I’m a big fan of fantasy stories. Just ask most of my TBR customers. I’m recommending new and old fantasy novels left and right.
Robert Jordan’s The Wheel of Time is spoken of in fantasy circles with the likes of The Lord of the Rings and A Game of Thrones. It’s huge. It’s popular. It’s a classic. After reading more than three and a half of them, I gave up. Here’s why.
I read the first The Wheel of Time book, The Eye of the World, back in 2017. I liked it. I loved the way Robert Jordan introduced readers to his world through the eyes of these everyday people from Two Rivers. He packed so much history and diverse believes into his world. Jordan even managed to take a trope I generally dislike, prophecy, and make it so big that it was cool.
In 2018, I read the next two novels: The Great Hunt and The Dragon Reborn. As that third book was moving past halfway, though, it was slowing down. The identity of The Dragon Reborn was revealed in the first book, so it was just a march toward that information becoming public knowledge. In anticipation of the new The Wheel of Time series, I decided to dig into book 4, The Shadow Rising.
I read 100 pages. 200. 300. I was waiting for something to happen. Despite the myriad characters and their shifting perspectives, the complicated political and cultural clashes, armies and magic abound, the best Jordan could muster were “Bubbles of Evil” to insert a little action for no real reason. I cranked past page 400 of this nearly 600-page doorstop, and it just couldn’t hold my attention. Robert Jordan luxuriates in his world building, his characters, and forgets his plot entirely for hundreds of pages.
Apparently, it gets worse AFTER this book. All of these books are huge, and the official synopses on Tor’s website tiny, showing how little really happens over the course of these immense novels.
Okay, so pacing is pretty bad. But if everything else was working, I could have forged ahead. What really made me walk away and refuse to read the rest of this 14-novel series were the terrible gender dynamics.
The Wheel of Time shifts between close third-person viewpoints regularly. Characters like Rand, Egwene, Mat, Perrin, and Nynaeve get their turns in the narrative spotlight. Other characters that don’t appear until later in the series do as well. You would think with this shifting POV, you would get dramatically different voices and emotional landscapes.
You would be wrong.
All of the men, without exception, are mopey. They think deeply, speak infrequently, and rarely say what they’re thinking. They perpetually perceive the women around them as indecipherable puzzles. And yet, they manage to fall in love with various women, though how or why never makes sense.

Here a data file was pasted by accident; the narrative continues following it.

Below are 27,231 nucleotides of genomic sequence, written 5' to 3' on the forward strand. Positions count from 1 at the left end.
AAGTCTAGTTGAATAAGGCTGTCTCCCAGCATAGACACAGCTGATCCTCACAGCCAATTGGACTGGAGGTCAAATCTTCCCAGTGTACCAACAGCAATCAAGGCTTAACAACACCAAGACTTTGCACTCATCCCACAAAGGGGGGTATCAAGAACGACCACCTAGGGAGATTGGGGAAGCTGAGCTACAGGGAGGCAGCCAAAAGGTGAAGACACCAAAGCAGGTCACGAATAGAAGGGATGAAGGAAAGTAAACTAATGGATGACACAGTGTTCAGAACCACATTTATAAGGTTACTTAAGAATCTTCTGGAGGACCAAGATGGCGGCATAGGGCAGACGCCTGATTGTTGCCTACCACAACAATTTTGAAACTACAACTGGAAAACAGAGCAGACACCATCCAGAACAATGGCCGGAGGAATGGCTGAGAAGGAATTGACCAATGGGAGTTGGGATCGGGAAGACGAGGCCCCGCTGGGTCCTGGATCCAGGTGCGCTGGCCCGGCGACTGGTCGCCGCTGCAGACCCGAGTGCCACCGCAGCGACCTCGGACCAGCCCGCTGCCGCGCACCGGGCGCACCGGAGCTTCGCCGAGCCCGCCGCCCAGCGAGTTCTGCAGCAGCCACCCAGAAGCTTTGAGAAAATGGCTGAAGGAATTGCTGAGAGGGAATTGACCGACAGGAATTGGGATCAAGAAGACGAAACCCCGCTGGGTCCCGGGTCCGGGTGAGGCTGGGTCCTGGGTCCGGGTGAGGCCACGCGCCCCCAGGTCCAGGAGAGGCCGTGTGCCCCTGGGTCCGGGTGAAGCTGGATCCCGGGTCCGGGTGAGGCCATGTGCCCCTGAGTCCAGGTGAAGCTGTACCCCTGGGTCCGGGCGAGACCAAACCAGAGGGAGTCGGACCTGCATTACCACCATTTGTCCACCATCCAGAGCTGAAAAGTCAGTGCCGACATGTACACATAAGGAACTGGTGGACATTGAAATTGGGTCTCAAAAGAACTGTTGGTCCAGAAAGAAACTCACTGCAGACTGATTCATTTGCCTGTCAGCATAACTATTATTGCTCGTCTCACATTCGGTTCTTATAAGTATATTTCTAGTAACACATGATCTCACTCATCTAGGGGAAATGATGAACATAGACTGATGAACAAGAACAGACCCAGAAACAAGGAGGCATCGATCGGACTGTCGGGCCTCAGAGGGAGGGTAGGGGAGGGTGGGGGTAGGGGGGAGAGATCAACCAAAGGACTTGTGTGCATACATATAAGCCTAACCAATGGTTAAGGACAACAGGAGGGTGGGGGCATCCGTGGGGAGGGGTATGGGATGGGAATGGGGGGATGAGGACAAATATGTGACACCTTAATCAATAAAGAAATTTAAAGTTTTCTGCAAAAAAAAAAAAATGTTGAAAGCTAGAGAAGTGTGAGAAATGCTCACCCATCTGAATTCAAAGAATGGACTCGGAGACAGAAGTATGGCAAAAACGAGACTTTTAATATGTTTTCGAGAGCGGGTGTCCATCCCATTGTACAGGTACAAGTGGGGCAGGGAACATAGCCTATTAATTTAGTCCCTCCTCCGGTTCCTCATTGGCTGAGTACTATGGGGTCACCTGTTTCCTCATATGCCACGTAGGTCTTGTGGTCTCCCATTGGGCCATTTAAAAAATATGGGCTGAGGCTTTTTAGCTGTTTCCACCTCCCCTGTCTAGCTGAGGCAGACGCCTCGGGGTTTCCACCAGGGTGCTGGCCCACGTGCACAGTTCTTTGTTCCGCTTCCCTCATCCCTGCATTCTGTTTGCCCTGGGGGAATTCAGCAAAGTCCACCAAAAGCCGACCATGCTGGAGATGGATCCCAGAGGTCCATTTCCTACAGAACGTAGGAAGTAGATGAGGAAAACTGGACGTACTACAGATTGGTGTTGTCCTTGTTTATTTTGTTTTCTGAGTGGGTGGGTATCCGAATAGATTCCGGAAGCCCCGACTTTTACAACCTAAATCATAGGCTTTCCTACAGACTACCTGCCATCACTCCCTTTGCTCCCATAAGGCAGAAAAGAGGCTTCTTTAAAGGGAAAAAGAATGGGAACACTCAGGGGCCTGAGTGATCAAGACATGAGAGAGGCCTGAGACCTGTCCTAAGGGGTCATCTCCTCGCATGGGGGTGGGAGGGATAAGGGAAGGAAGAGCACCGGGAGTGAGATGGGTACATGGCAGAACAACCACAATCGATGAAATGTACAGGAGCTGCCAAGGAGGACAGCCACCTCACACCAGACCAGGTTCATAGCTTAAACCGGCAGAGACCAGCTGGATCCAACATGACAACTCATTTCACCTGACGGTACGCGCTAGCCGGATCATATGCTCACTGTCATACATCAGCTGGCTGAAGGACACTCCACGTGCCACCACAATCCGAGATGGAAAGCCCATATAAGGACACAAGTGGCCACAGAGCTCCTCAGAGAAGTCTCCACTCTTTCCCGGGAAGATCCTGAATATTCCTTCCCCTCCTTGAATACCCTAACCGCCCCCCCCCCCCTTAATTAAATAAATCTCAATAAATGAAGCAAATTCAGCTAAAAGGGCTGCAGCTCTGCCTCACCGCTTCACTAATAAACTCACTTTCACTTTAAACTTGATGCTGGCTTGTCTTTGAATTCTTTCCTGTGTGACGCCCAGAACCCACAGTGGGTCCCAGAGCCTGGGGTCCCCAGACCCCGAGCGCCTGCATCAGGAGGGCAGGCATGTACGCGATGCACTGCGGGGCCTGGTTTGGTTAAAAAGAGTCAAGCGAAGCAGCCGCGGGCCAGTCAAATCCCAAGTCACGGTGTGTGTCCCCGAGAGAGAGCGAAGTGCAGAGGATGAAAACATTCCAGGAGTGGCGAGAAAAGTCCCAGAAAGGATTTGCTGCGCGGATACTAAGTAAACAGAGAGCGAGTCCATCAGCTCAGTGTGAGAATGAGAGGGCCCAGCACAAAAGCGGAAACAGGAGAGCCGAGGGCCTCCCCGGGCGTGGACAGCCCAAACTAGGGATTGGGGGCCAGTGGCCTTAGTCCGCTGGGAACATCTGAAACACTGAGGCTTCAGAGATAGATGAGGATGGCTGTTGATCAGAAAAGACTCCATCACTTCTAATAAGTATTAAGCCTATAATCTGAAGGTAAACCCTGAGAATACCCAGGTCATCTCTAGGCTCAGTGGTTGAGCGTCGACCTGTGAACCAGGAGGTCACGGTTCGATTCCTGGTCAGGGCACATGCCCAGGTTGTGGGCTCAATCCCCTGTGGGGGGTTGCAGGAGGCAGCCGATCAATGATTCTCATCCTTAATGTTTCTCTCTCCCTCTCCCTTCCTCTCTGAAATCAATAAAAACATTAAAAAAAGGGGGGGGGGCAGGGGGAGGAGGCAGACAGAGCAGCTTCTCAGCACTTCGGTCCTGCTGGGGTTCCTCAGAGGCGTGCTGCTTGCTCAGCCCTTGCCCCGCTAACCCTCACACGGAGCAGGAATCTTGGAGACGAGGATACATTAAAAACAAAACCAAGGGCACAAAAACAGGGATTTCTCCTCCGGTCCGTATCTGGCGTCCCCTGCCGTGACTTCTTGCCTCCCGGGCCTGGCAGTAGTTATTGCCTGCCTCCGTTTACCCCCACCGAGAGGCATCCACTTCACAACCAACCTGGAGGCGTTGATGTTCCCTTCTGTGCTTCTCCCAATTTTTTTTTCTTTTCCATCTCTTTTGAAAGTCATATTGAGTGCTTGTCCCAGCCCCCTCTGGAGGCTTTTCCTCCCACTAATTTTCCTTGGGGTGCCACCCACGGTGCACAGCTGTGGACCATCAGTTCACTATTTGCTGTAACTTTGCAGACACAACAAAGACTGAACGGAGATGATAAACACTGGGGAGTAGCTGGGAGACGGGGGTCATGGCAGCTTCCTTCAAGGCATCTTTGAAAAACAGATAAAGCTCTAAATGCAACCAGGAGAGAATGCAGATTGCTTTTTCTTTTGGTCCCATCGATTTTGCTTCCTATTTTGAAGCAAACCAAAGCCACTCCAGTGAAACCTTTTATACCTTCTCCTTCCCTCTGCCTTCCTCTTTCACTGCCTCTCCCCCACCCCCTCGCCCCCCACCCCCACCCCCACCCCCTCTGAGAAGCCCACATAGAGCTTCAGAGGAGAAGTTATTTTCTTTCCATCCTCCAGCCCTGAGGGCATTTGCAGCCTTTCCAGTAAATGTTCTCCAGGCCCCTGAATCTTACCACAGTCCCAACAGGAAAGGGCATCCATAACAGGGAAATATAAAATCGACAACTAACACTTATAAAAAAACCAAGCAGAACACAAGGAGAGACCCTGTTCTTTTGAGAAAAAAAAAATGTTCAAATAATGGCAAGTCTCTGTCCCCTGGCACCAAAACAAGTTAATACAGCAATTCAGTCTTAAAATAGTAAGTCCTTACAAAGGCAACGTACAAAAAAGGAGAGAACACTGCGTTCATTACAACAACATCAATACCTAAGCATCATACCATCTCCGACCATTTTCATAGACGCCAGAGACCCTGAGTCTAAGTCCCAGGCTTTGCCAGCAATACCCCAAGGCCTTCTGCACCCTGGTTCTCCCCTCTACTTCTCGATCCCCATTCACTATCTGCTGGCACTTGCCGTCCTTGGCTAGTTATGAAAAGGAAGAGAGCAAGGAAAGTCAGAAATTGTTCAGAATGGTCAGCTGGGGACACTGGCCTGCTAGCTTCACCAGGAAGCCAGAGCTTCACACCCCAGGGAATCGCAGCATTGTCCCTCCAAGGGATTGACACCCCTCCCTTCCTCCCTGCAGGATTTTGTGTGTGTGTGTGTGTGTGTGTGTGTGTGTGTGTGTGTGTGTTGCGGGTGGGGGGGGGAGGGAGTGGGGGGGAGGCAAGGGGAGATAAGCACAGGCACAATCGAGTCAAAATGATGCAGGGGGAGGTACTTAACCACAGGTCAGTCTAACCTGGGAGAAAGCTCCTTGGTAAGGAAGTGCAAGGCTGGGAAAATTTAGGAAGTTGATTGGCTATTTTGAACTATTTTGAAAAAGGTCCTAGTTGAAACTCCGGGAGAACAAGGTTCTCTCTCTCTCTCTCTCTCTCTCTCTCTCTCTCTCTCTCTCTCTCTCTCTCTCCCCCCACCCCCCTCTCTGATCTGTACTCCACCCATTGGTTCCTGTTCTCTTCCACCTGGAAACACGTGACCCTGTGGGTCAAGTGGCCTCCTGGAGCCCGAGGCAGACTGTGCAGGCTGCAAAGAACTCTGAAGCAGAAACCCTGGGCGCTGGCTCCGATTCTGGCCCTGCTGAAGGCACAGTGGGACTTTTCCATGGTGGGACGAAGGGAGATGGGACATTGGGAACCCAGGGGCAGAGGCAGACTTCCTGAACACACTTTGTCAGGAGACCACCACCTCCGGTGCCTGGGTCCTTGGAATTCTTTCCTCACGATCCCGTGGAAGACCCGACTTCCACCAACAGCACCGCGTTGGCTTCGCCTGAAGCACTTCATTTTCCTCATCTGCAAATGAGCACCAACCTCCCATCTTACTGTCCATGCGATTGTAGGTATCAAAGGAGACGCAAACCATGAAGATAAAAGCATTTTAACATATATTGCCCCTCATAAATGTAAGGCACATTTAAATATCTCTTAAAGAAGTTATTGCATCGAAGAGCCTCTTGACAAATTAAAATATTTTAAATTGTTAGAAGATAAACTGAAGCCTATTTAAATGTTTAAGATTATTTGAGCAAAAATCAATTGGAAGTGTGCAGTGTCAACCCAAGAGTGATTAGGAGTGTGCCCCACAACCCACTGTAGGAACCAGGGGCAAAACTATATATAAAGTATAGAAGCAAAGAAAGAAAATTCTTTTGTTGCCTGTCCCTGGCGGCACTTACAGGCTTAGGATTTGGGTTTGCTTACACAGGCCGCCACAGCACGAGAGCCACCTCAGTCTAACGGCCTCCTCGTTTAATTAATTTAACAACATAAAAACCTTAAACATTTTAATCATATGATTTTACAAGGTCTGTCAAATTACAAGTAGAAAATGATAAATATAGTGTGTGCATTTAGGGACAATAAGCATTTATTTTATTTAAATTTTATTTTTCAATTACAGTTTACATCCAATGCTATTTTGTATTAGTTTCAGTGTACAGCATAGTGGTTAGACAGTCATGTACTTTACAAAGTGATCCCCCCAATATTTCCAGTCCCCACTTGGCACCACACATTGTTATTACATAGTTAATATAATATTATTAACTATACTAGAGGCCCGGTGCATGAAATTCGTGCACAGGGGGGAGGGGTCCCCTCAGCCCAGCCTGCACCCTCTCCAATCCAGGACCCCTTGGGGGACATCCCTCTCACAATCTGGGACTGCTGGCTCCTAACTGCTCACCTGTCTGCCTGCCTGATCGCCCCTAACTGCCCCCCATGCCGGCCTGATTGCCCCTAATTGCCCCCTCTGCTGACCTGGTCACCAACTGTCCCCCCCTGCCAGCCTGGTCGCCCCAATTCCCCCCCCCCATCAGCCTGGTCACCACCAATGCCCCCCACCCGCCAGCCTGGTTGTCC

The women, on the other hand, speak frequently, but usually to manipulate the men and remain at odds with the other women. They plot and plan and expect the men to intuit what they are thinking. Oh, but they also fall in love with men only to serve the plot, not their own emotions.
I can understand if one man and one woman behaved this way. I could even understand if all of the men and women from one particular culture were mostly this way. Robert Jordan uses points of view for several different cultures, however. This overdrawn gender dynamic remains across all characters.
I understand these books began in the early ’90s. In some ways they are products of their time. But gender has always been a social construct, and Jordan has constructed his genders as two structures that look nothing alike. That’s just not how people work.
The TV Show is Better
Yeah, this is a hot take. It’s one I rarely make when comparing a book to a TV show, but Amazon’s The Wheel of Time series is fixing these issues. Even if I don’t understand every decision the writers are making regarding their adaptation, the pace is good and largely devoid of bloat. The men are still pretty mopey, but they’re speaking more. The women are asking for what they want and not just trying to manipulate the men (Moiraine still is, but she wouldn’t be her if she didn’t). The show is even tearing into the strict male/female split in The One Power, which has made the mystery of The Dragon Reborn more compelling.
Yes, I could keep reading the hundreds of thousands of words to stay ahead of the series, but since I’m enjoying the series more, why would I? And even though my friends have told me that the pace really picks up in the last few novels when Brandon Sanderson took over, do I really want to fight through six more huge books to get there? Nope. I’ll just watch the show with my wife and enjoy it thoroughly.
Maybe you agree with me or maybe your love for The Wheel of Time is raging at every word I’ve written. Fear not. The Amazon series has not changed or ruined anything. Those 14 books (plus the prequel) are still there, still unchanged, still very long.
In fact, my collection of The Wheel of Time hardcovers are coming soon to a used bookstore in the Kansas City area. Bye, giant books. I won’t miss you.